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Ash Wednesday marks commencement of ’Lent’ in city churches

Published On : 01 Mar 2017   |  Reported By : Canaranews Network

Mangaluru: Ash Wednesday marked the start of traditional forty day Lenten season which will culminate on Easter Sunday. Faithful of the Roman Catholic church found their way too the various masses and devotions in all the churches in the region. This day is also marked all over the world.

Special masses were celebrated in the morning and evening and the blessed ash was imposed on the heads of the faithful soon after the reading of the gospel and exhortation to turn away from sin and evil to a path of salvation in Christ. The words that were said "Dust thou art and to dust thou shall return" sums up the uncertainty of this human life on earth and calls all to be on the right and good path.

The season of Lent:
Lent begins on Ash Wednesday (today) and ends on Easter Sunday. It is a journey of 40 days in commemoration of the 40 days Jesus spent fasting in the desert where the devil tempted Him. The importance of the ash placed by the priest in the sign of the Cross on the forehead of the recipient has a deep significance.

As he places the ash, he says, "Remember man that thou art dust and unto dust thou shall return". This reminds us of the brevity of earthly life and the inevitability of death.

Although nowadays, fasting and abstinence are compulsory only on Ash Wednesday and Good Friday, Christians are encouraged during this season to perform some kind of penance in atonement for sins committed. The final week of Lent is called Holy Week and is the most sacred liturgical period in the Church’s year, when Christians commemorate the crucifixion of Jesus on Good Friday and his triumphant Resurrection on Easter Sunday.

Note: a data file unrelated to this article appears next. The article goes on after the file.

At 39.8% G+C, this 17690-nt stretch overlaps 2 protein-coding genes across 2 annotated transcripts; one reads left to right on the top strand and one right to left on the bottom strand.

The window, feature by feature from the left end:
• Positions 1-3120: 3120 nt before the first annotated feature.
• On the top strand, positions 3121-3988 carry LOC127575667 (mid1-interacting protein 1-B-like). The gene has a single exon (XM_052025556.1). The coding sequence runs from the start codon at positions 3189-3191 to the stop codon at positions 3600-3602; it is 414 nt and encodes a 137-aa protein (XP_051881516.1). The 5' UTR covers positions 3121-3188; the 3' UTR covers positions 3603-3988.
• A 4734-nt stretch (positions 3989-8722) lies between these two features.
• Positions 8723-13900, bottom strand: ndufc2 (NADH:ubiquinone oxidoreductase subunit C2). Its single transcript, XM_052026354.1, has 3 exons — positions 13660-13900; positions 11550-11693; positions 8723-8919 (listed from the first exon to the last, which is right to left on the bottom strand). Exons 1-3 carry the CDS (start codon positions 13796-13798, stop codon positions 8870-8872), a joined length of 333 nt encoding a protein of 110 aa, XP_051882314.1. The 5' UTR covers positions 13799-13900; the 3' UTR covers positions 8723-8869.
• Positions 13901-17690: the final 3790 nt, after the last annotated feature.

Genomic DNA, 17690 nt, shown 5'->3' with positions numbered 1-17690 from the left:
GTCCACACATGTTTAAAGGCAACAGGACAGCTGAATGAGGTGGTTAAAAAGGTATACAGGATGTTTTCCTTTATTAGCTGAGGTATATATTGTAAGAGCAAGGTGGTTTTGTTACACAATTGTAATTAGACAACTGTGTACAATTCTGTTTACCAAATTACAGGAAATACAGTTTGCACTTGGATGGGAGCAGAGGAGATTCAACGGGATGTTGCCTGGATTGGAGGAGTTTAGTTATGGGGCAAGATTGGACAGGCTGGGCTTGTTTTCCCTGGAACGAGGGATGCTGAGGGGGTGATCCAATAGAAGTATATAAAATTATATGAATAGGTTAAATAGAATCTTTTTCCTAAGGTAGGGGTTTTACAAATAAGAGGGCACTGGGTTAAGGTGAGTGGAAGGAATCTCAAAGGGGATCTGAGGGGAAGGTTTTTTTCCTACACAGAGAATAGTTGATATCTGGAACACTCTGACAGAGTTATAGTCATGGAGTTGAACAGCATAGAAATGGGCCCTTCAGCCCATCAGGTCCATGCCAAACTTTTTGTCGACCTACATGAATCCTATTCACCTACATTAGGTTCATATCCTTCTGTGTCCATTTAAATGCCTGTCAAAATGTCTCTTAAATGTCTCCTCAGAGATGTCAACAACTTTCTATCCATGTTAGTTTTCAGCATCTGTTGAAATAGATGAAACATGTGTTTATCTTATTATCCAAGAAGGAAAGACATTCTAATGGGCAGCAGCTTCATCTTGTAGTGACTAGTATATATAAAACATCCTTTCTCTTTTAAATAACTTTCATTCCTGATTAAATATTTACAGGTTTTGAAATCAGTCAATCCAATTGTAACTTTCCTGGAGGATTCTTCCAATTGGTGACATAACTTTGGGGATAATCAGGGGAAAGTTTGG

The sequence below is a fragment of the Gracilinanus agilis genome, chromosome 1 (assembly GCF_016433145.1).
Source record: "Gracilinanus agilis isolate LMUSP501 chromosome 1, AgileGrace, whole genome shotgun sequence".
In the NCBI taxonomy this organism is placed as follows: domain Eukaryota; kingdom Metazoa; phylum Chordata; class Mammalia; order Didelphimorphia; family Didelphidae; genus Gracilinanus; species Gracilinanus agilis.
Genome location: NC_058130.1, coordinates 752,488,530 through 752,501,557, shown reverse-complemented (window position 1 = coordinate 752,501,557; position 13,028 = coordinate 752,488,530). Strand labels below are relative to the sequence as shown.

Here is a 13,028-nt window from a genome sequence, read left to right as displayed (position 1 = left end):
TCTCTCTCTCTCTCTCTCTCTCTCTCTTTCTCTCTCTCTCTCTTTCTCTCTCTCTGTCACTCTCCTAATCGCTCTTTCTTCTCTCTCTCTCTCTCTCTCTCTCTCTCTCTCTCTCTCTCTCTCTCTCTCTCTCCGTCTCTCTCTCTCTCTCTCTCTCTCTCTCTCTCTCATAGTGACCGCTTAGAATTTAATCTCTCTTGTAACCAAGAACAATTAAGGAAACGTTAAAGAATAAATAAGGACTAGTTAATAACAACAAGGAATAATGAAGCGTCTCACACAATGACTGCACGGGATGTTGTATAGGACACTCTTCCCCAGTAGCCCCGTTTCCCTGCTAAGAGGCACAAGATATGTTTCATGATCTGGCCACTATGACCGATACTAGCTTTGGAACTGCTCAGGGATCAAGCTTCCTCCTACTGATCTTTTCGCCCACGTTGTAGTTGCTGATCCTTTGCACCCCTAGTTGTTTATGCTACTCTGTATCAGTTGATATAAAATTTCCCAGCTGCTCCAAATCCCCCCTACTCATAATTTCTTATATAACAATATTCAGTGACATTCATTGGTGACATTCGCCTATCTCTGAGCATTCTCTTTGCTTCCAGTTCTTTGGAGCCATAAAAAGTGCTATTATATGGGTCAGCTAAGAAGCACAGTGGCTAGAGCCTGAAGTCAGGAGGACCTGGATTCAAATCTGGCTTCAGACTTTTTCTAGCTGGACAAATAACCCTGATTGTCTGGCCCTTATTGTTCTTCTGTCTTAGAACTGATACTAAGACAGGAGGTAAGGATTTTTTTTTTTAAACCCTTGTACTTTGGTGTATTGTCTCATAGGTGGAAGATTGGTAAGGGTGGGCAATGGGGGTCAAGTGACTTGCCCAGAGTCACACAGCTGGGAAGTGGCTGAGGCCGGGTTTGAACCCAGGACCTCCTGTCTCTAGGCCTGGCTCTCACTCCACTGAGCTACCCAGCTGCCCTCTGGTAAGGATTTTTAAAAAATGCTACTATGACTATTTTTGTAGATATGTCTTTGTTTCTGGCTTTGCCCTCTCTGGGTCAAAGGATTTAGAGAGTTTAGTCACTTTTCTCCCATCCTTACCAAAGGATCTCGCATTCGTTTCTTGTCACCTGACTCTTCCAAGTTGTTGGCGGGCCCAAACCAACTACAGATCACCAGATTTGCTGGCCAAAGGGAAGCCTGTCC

The history of Lent dates back to centuries ago with Christians spending time preparing to celebrate the resurrection of Jesus.

The word Lent comes from the Anglo-Saxon word which means to lengthen and Lent comes at a time when the hours of daylight are lengthening as Spring approaches.

Even though we are not compelled to fast and abstain, we are encouraged to think of our less fortunate brothers and to give what we have in excess to the marginalised in our society. It is a time when we can think of what we are doing personally to help those suffering from famine in Sudan and many other parts of the developing world. We can also think of the plight of refugees.

Why did Jesus submit to the crucifixion when he could have saved the sinful man by just one word?

He realised that his ignominious death on the Cross, while he uttered words of forgiveness, was the only way we would understand how much he loves us.

His triumph over death is a reminder that it is our duty to care for the welfare of our less fortunate brothers: "All things whatsoever ye would that men should do to you, do ye even so to them" (Jesus - The Sermon on the Mount).

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